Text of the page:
A year ago, Nidaa Tounes topped the polls, now Tunisia's strongest party is breaking apart. The government coalition still holds, but the balance of power has changed.
The various wings of Tunisia's secular Nidaa Tounes party have been at odds for quite some time.
Now, the party has actually broken apart, just a year after winning both parliamentary and presidential elections and right on time for the fifth anniversary of the revolution that saw the overthrow of Tunisian dictator Ben Ali on January 14, 2011.
Nidaa Tounes ("Call for Tunisia") was founded in 2012 by Beji Caid Essebsi, the country's current president, as a counterweight to the Islamist Ennahda party that dominated the country back then.
In the 2014 election campaign, Tunisia's two major political parties started out openly hostile, only to enter into a strategic alliance, a four-party coalition. Nidaa Tounes lost its political opponent, along with the party's most important election campaign issue.
Ever since, internal disagreements about the party's orientation have emerged more openly than before. Critics accuse aging President Essebsi of aiming to install his son Hafedh at the top of the party and as his successor. Nidaa Tounes, critics also say, lacks democratic structures. Years after its formation, the party still has no elected party committees.
Show of force
Last weekend, the wing affiliated with Essebsi and his son met in Sousse to work out structures for an interim period and prepare for a party convention scheduled for the end of July. At the same time, dissenters gathered in the capital Tunis to prepare for the creation of a new party, led by former Nidaa Tounes Secretary General Mohsen Marzouk as well as former board members and lawmakers who stepped down from their positions.
"Nidaa Tounes no longer exists!" declaimed Abada Kefi, one of 21 lawmakers who have resigned from Nidaa Tounes's parliamentary group. "There is no structure, there are no committees, there is no democracy and there are no ballot boxes." He added that party bosses rather than members decide on filling party positions. "All they are allowed to do is applaud," Kefi said, adding that the ministers for health and social affairs are leaving the party in protest.
While these politicians left Nidaa Tounes for partisan reasons, the party's rank and file is finding it difficult to come to terms with the fact that their conservative party entered into a coalition with the Islamist Ennahda. "I voted for Nidaa Tounes and I'm very disappointed at how it has handled itself since the polls," Mokhtar says, adding that he hopes a new party to be launched by former Secretary General Mohsen Marzouk will advocate more democracy and stand up for the economy - without Ennahda.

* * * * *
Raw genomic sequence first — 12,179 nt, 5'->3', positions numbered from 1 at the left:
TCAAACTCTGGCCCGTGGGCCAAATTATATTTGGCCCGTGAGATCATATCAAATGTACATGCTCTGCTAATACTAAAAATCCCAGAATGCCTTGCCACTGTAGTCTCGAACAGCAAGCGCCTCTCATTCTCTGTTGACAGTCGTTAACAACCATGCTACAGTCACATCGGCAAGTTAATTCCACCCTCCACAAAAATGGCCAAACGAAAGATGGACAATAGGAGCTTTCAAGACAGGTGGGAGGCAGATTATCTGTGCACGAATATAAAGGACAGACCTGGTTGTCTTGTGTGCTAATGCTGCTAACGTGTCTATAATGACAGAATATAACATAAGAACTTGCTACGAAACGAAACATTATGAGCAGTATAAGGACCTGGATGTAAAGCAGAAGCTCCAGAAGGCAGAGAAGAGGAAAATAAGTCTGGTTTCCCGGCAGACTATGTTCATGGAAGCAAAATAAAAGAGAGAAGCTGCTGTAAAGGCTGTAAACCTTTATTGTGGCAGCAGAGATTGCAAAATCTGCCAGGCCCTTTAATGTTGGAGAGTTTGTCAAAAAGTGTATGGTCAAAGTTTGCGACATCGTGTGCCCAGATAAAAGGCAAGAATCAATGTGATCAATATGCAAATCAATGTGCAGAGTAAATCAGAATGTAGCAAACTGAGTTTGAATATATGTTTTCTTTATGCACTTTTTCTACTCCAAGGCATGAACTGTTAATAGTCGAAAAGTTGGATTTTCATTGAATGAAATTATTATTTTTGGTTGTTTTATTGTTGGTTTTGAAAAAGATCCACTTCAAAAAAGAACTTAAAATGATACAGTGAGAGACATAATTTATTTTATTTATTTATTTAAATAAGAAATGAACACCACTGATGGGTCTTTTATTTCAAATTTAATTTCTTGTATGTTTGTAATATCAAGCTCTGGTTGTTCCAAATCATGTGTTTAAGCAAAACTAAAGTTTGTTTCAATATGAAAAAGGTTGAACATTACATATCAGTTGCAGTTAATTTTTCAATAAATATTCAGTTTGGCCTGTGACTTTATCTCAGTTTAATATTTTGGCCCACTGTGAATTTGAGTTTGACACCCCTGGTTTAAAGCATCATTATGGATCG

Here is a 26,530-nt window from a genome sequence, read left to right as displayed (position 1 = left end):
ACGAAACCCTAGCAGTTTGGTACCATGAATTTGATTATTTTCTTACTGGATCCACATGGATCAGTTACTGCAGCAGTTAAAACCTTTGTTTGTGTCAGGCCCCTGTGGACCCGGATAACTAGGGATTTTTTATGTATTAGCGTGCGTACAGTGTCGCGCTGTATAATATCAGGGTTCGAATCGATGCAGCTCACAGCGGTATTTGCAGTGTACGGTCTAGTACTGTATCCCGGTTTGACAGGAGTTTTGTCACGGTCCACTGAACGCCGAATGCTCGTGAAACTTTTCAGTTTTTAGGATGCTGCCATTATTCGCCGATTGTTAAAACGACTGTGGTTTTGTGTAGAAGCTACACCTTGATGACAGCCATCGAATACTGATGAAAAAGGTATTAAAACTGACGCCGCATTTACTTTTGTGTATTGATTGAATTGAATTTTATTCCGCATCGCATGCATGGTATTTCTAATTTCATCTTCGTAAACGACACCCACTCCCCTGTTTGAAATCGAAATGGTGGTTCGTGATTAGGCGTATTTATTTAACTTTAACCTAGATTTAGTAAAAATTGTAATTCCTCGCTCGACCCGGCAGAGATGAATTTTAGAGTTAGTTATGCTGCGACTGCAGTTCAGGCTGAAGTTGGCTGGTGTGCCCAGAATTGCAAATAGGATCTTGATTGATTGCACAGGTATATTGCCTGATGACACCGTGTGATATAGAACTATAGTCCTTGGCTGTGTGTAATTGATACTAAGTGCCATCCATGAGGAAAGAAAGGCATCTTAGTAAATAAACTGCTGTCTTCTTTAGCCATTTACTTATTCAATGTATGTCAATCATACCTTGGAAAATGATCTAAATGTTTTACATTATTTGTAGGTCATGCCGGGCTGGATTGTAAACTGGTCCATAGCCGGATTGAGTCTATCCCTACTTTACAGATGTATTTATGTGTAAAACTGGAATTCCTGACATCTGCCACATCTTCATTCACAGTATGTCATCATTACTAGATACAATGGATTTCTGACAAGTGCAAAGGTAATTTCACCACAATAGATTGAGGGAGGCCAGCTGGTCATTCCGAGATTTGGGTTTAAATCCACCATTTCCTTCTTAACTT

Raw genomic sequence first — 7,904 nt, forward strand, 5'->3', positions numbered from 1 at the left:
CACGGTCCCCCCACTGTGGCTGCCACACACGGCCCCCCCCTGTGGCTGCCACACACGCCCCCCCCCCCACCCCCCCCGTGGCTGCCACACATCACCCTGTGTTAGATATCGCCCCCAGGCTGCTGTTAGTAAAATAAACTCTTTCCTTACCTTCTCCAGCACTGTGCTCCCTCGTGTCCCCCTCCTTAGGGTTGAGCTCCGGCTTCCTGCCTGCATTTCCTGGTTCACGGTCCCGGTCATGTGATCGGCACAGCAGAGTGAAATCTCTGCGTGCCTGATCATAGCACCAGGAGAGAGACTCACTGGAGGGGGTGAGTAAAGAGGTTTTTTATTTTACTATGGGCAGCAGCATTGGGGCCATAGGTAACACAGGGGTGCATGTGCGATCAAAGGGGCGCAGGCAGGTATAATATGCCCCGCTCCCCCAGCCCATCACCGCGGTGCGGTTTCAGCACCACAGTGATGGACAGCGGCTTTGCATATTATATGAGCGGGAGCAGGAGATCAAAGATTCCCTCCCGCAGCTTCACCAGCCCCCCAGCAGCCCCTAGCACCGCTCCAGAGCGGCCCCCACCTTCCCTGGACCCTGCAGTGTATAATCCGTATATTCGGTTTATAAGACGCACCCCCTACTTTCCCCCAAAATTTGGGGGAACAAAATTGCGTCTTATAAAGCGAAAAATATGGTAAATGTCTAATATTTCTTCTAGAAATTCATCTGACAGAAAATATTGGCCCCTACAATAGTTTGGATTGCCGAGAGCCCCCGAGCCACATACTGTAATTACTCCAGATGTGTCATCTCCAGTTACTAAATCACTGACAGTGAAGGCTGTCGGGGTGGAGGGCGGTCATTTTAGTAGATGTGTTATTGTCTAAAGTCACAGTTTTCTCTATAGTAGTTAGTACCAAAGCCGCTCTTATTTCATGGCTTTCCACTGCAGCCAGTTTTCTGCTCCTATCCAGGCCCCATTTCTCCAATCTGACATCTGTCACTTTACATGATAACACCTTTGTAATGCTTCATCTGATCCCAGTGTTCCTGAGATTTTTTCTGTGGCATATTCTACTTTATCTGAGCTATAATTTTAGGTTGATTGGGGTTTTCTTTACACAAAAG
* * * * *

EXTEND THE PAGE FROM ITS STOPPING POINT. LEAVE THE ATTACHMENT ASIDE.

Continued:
The Nidaa Tounes group surrounding the president appears not to be concerned about its close quarters with the Islamists. Ennahda President Rached Ghannouchi was invited as a guest at the gathering in Sousse, where he held a speech that was received with much enthusiasm. "Tunisia is like a bird, and Ennahda and Nidaa Tounes are its wings," Ghannouchi described the two parties' relations.
"Nidaa Tounes is nothing but Ennahda's appendix," argues the party's ex-lawmaker Abada Kefi. Ghannouchi's presence at the meeting validated his decision to resign from the party, he says.
New political balance of power
Now that Nidaa Tounes is breaking apart, its concept of balancing Tunisia's political landscape is a thing of the past, says Tunisian lawyer Slim Laghmani. After all, he adds, between Ennahda and Nidaa Tounes, it's always been about the identity of Tunisian society and never about political or economic issues.
The lawmakers' resignations have changed the balance of power in parliament and in the government: now the Islamists are the biggest power in parliament ahead of Nidaa Tounes. The as-of-yet unnamed bloc of dissenters is set to be the third-largest group. Nidaa Tounes lawmakers said on Wednesday that the UPL Free Patriotic Union, a junior partner in the four-party coalition, plans to join forces with the new parliamentary group - which in turn could make the prospective new party the strongest force in parliament.
"Once again, Ennahda is calling the shots in politics," Slim Laghmani says. However, the Islamist party that suffered substantial losses in the last election, isn't interested in officially taking on government responsibilities, he says. Instead, he predicts, Ennahda will use the current legislative period to prepare for the next elections.
Nidaa Tounes' former members plan to introduce their new party in March. A first test looms at the end of 2016, when Tunisians are scheduled to cast their ballots in municipal polls. The polls will show who benefited the most from the rift within Nidaa Tounes - the winner of the 2014 parliamentary vote.